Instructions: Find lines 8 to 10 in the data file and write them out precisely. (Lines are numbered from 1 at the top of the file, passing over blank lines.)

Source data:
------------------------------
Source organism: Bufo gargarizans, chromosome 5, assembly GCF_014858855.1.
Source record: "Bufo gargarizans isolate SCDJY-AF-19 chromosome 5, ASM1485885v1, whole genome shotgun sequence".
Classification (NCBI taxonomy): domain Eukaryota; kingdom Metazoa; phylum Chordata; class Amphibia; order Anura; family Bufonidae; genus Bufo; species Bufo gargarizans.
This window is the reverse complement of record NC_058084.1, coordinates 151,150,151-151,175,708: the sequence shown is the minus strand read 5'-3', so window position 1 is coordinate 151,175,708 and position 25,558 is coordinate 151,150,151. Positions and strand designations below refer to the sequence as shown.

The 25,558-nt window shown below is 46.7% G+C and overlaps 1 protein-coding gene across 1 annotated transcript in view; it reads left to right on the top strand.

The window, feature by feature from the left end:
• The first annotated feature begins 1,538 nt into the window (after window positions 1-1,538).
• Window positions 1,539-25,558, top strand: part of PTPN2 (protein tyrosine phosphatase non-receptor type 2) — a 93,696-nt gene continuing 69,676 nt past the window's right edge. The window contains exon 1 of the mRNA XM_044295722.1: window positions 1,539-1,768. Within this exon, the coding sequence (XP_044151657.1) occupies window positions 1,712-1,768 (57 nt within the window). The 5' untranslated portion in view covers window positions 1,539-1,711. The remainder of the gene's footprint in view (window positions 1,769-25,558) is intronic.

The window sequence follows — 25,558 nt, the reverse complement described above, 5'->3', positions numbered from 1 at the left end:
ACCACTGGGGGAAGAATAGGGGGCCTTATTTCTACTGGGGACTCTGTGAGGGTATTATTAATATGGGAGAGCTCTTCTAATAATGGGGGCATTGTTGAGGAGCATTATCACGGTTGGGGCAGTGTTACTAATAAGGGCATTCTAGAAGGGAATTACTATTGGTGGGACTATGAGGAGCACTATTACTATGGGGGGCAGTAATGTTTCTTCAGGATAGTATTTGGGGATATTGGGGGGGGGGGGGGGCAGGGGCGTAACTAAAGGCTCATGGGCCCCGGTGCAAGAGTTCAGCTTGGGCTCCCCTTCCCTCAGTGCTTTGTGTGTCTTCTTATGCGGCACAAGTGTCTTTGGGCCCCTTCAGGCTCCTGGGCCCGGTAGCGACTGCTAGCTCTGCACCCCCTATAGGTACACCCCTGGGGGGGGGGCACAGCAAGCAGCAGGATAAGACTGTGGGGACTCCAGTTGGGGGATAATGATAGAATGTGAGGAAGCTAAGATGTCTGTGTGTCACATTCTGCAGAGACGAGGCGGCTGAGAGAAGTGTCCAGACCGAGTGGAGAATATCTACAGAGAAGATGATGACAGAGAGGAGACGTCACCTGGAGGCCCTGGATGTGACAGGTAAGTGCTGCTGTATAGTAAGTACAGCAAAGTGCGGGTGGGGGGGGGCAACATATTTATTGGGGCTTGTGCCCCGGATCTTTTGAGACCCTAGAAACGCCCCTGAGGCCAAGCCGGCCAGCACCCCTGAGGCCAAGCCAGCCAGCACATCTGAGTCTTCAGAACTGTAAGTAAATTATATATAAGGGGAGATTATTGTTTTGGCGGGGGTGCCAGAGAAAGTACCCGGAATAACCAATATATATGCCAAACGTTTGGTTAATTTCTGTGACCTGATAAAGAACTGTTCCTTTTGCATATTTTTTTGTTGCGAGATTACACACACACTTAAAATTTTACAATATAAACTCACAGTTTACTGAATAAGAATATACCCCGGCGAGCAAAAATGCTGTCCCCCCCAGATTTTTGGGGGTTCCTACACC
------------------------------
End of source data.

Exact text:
• Window positions 1,539-25,558, top strand: part of PTPN2 (protein tyrosine phosphatase non-receptor type 2) — a 93,696-nt gene continuing 69,676 nt past the window's right edge. The window contains exon 1 of the mRNA XM_044295722.1: window positions 1,539-1,768. Within this exon, the coding sequence (XP_044151657.1) occupies window positions 1,712-1,768 (57 nt within the window). The 5' untranslated portion in view covers window positions 1,539-1,711. The remainder of the gene's footprint in view (window positions 1,769-25,558) is intronic.

The window sequence follows — 25,558 nt, the reverse complement described above, 5'->3', positions numbered from 1 at the left end:
ACCACTGGGGGAAGAATAGGGGGCCTTATTTCTACTGGGGACTCTGTGAGGGTATTATTAATATGGGAGAGCTCTTCTAATAATGGGGGCATTGTTGAGGAGCATTATCACGGTTGGGGCAGTGTTACTAATAAGGGCATTCTAGAAGGGAATTACTATTGGTGGGACTATGAGGAGCACTATTACTATGGGGGGCAGTAATGTTTCTTCAGGATAGTATTTGGGGATATTGGGGGGGGGGGGGGGCAGGGGCGTAACTAAAGGCTCATGGGCCCCGGTGCAAGAGTTCAGCTTGGGCTCCCCTTCCCTCAGTGCTTTGTGTGTCTTCTTATGCGGCACAAGTGTCTTTGGGCCCCTTCAGGCTCCTGGGCCCGGTAGCGACTGCTAGCTCTGCACCCCCTATAGGTACACCCCTGGGGGGGGGGCACAGCAAGCAGCAGGATAAGACTGTGGGGACTCCAGTTGGGGGATAATGATAGAATGTGAGGAAGCTAAGATGTCTGTGTGTCACATTCTGCAGAGACGAGGCGGCTGAGAGAAGTGTCCAGACCGAGTGGAGAATATCTACAGAGAAGATGATGACAGAGAGGAGACGTCACCTGGAGGCCCTGGATGTGACAGGTAAGTGCTGCTGTATAGTAAGTACAGCAAAGTGCGGGTGGGGGGGGGCAACATATTTATTGGGGCTTGTGCCCCGGATCTTTTGAGACCCTAGAAACGCCCCTGAGGCCAAGCCGGCCAGCACCCCTGAGGCCAAGCCAGCCAGCACATCTGAGTCTTCAGAACTGTAAGTAAATTATATATAAGGGGAGATTATTGTTTTGGCGGGGGTGCCAGAGAAAGTACCCGGAATAACCAATATATATGCCAAACGTTTGGTTAATTTCTGTGACCTGATAAAGAACTGTTCCTTTTGCATATTTTTTTGTTGCGAGATTACACACACACTTAAAATTTTACAATATAAACTCACAGTTTACTGAATAAGAATATACCCCGGCGAGCAAAAATGCTGTCCCCCCCAGATTTTTGGGGGTTCCTACACC